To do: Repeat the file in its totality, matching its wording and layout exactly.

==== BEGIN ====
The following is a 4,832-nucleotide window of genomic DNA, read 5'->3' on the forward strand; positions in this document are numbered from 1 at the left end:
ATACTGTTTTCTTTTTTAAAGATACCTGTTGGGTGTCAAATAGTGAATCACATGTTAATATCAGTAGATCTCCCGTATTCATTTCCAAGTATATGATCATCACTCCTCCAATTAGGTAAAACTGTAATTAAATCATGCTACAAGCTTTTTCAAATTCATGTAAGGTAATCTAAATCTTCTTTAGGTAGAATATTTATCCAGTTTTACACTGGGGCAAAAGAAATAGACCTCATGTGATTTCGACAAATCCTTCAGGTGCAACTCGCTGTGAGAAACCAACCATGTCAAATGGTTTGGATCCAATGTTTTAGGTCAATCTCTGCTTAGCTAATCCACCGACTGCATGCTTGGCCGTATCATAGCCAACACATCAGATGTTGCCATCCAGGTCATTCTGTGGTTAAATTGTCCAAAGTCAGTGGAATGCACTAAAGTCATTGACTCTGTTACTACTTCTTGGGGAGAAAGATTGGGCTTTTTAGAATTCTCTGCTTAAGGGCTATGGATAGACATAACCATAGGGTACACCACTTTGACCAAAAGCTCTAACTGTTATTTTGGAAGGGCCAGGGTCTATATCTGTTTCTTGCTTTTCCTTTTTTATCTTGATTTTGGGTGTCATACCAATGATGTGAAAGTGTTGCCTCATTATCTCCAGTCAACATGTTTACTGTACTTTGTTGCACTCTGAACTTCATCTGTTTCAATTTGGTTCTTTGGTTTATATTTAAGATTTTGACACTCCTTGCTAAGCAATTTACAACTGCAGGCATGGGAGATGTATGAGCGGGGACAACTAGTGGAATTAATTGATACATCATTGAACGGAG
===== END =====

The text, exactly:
The following is a 4,832-nucleotide window of genomic DNA, read 5'->3' on the forward strand; positions in this document are numbered from 1 at the left end:
ATACTGTTTTCTTTTTTAAAGATACCTGTTGGGTGTCAAATAGTGAATCACATGTTAATATCAGTAGATCTCCCGTATTCATTTCCAAGTATATGATCATCACTCCTCCAATTAGGTAAAACTGTAATTAAATCATGCTACAAGCTTTTTCAAATTCATGTAAGGTAATCTAAATCTTCTTTAGGTAGAATATTTATCCAGTTTTACACTGGGGCAAAAGAAATAGACCTCATGTGATTTCGACAAATCCTTCAGGTGCAACTCGCTGTGAGAAACCAACCATGTCAAATGGTTTGGATCCAATGTTTTAGGTCAATCTCTGCTTAGCTAATCCACCGACTGCATGCTTGGCCGTATCATAGCCAACACATCAGATGTTGCCATCCAGGTCATTCTGTGGTTAAATTGTCCAAAGTCAGTGGAATGCACTAAAGTCATTGACTCTGTTACTACTTCTTGGGGAGAAAGATTGGGCTTTTTAGAATTCTCTGCTTAAGGGCTATGGATAGACATAACCATAGGGTACACCACTTTGACCAAAAGCTCTAACTGTTATTTTGGAAGGGCCAGGGTCTATATCTGTTTCTTGCTTTTCCTTTTTTATCTTGATTTTGGGTGTCATACCAATGATGTGAAAGTGTTGCCTCATTATCTCCAGTCAACATGTTTACTGTACTTTGTTGCACTCTGAACTTCATCTGTTTCAATTTGGTTCTTTGGTTTATATTTAAGATTTTGACACTCCTTGCTAAGCAATTTACAACTGCAGGCATGGGAGATGTATGAGCGGGGACAACTAGTGGAATTAATTGATACATCATTGAACGGAG